What is it like to practice as a forensic psychologist?

Before setting out on a path to develop a forensic practice, it’s natural and reasonable to ask: What will my life be like, once my practice is established?

In the absence of survey data, I cannot say how all or even most forensic psychologists would answer this question. I can offer my own perspective, however. That is, I can say what it’s been like for me over the course of 30-plus years as a forensic psychologist.  I’ve listed below the points that stand out for me:

• The work has never been repetitious and dull. Although some of my cases have required me to address similar questions, the factual and/or legal issues have always been different. As a result, every case has presented its own unique problem-solving challenge. Your mind will always be kept active.

• Virtually every case has presented an opportunity for me to share what I have learned about psychological processes with others; i.e., with the parties and their attorneys, or in some cases, with a judge and jury. Being in a position to help others acquire a better understanding of human behavior is gratifying.

• The work has involved doing on a daily basis what my education and training prepared me to do, for example, to analyze data so as to test hypotheses, to think critically about research findings, to acquire and integrate information from multiple sources, to diagnose mental disorders and to describe what I have learned in a coherent presentation, whether orally or in writing. In short, you will probably experience a sense of continuity from the past to the present.

• Maintaining my own forensic practice has provided a sense of independence and freedom that has been unmatched by anything else I have ever done. It is liberating to be able to decide which cases to take, and to set your fees in accordance with what you believe is fair and appropriate.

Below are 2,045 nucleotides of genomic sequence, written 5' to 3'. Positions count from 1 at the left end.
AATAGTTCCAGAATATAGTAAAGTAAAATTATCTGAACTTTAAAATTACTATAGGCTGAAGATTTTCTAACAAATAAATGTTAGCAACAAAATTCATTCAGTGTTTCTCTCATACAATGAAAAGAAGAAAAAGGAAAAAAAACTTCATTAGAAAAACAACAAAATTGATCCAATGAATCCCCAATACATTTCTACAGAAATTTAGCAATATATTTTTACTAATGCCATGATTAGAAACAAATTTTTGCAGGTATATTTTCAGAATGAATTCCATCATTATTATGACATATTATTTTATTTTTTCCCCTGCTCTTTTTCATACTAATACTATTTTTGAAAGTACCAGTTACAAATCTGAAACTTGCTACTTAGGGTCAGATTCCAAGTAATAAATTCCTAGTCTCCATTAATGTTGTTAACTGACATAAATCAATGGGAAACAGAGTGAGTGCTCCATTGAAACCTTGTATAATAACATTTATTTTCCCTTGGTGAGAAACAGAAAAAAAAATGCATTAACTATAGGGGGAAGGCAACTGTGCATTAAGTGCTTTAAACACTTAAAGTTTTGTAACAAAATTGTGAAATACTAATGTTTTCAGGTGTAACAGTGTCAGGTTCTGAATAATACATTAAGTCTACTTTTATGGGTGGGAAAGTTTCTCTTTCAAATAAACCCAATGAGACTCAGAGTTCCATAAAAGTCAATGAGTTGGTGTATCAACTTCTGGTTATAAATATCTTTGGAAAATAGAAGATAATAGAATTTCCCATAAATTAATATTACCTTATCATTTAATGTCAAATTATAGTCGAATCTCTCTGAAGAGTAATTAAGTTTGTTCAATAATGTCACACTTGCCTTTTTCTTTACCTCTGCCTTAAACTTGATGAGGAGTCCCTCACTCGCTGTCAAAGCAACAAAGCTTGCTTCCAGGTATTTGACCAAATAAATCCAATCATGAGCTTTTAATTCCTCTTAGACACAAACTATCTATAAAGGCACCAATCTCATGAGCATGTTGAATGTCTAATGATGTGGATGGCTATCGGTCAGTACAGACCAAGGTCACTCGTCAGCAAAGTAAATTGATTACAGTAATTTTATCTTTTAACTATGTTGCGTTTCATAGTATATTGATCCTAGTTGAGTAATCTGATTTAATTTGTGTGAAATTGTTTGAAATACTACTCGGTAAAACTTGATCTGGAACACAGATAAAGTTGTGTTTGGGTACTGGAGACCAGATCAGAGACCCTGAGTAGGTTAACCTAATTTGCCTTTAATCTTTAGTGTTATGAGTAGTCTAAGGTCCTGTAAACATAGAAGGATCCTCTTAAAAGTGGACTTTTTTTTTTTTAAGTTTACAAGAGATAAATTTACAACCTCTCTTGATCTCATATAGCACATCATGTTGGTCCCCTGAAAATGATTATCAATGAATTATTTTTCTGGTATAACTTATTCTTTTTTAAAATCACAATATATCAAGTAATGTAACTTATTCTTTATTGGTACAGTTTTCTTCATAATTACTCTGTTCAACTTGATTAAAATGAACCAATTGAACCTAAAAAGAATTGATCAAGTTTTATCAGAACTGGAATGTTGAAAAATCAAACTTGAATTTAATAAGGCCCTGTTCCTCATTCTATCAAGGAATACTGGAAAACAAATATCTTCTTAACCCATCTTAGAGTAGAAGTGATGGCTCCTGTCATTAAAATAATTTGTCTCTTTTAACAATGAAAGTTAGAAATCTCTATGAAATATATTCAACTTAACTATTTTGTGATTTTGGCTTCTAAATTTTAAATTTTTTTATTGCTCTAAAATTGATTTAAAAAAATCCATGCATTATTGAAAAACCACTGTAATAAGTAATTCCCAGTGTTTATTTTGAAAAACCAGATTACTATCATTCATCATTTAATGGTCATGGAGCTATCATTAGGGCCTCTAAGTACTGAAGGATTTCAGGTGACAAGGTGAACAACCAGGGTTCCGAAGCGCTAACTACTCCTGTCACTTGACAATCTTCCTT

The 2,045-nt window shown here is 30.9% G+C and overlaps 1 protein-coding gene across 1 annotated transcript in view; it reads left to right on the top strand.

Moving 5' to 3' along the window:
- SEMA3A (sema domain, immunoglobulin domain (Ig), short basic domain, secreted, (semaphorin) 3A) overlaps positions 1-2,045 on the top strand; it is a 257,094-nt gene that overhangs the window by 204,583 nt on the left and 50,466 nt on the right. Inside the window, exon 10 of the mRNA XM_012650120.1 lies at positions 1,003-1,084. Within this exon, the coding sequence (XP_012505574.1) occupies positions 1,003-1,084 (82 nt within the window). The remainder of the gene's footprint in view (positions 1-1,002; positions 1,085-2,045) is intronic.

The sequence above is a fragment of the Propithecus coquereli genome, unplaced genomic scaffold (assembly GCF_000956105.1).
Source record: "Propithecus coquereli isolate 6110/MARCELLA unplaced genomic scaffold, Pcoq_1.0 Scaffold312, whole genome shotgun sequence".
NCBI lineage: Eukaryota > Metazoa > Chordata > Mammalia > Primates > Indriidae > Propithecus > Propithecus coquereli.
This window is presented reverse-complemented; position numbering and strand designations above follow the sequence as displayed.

• There are often moments when the “adrenaline” will flow, for example, when events in the courtroom or actions by the other side make it necessary to complete a task sooner than you expected, or when you are being called on to explain and defend your opinions.

• Underlying all of my forensic work has been the belief that it has societal value, in that it contributes to the just and peaceful resolution of disputes in which psychological issues are involved. Psychologists have made significant contributions to the judicial resolution of some of our most important societal issues, such as segregation in our public schools. Knowing that you are playing your own role in our justice system will probably be a continuing source of satisfaction for you.

• For the most part, my forensic work involves limited interactions with others. Although there are occasions when others are involved or are present, such as when interviews are underway or when a deposition or courtroom hearing is taking place, most of the work — the reading, the writing and the thinking — is done alone.

It’s conceivable that other forensic psychologists would answer the question posed at the outset in a quite different way, or would endorse some of the points but would reject others. For the most part, however, I suspect that most forensic psychologists would find common ground with what I have said here.

If you have any questions, please contact me. I will do my best to answer them.

Shirley Feldman-Summers, Ph.D. 

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